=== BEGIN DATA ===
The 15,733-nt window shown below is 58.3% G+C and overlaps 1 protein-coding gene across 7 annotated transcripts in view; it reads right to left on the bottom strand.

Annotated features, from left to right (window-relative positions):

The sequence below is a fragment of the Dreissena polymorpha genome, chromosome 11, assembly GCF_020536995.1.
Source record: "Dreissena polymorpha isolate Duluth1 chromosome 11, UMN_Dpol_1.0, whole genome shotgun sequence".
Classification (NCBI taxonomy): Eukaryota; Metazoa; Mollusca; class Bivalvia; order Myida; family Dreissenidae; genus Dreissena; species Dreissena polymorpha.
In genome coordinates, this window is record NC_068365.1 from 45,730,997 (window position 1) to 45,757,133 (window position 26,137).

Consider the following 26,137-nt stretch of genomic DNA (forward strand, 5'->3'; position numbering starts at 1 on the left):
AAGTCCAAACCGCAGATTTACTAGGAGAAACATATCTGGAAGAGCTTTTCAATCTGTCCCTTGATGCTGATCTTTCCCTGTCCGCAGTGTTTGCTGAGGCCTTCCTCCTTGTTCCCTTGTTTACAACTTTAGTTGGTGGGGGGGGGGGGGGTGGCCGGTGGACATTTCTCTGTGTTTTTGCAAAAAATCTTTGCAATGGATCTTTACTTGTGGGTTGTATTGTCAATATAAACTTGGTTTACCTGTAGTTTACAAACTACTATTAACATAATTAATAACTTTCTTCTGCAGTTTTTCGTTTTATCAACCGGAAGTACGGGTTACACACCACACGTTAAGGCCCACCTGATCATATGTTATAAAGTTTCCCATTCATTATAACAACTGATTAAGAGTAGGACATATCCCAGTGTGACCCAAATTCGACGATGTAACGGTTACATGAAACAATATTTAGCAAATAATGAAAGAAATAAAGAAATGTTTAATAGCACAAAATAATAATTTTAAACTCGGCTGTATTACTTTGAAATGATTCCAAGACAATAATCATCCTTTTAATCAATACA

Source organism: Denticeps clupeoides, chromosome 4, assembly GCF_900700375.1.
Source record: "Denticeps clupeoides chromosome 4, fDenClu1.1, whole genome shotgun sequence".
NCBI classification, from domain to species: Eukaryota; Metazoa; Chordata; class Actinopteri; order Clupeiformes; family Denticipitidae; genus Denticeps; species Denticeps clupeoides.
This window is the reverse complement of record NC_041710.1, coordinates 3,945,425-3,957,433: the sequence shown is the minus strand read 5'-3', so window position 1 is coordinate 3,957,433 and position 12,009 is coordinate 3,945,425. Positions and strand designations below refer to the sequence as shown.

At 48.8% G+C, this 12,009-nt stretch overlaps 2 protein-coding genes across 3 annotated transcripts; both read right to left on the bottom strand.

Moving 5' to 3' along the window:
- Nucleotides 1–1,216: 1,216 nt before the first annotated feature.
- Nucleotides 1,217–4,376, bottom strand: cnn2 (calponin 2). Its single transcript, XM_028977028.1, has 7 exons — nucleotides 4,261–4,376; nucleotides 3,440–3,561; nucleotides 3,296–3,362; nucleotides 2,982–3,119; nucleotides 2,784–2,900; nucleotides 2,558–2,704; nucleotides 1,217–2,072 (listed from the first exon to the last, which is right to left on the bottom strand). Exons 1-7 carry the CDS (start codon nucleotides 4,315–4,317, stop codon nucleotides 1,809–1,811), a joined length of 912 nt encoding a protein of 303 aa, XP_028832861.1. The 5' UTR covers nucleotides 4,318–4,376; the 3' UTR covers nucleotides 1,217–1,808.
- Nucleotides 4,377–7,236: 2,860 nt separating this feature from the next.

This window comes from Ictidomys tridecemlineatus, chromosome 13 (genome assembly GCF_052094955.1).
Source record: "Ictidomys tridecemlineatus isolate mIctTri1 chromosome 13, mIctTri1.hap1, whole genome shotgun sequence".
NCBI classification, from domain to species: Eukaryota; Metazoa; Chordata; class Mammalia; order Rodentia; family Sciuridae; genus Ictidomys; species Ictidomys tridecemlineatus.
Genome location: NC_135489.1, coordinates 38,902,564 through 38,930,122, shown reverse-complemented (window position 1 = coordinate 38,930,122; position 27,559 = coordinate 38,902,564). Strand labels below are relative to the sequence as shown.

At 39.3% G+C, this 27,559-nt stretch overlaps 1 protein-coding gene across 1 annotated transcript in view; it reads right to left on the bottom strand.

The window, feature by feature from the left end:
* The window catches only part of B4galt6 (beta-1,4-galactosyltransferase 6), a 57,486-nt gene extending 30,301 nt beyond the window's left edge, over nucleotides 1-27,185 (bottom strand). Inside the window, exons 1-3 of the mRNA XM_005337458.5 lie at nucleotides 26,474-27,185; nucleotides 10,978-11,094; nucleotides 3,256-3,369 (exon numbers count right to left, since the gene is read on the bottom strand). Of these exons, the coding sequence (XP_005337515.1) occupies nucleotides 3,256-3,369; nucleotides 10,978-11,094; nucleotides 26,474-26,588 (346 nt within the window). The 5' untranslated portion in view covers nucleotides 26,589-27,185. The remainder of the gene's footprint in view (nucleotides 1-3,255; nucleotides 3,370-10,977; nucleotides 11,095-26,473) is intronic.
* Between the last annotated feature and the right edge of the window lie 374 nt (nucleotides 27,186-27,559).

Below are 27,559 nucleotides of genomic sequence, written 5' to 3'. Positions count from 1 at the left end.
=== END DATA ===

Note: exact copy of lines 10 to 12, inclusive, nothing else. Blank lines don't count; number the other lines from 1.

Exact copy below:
Source record: "Denticeps clupeoides chromosome 4, fDenClu1.1, whole genome shotgun sequence".
NCBI classification, from domain to species: Eukaryota; Metazoa; Chordata; class Actinopteri; order Clupeiformes; family Denticipitidae; genus Denticeps; species Denticeps clupeoides.
This window is the reverse complement of record NC_041710.1, coordinates 3,945,425-3,957,433: the sequence shown is the minus strand read 5'-3', so window position 1 is coordinate 3,957,433 and position 12,009 is coordinate 3,945,425. Positions and strand designations below refer to the sequence as shown.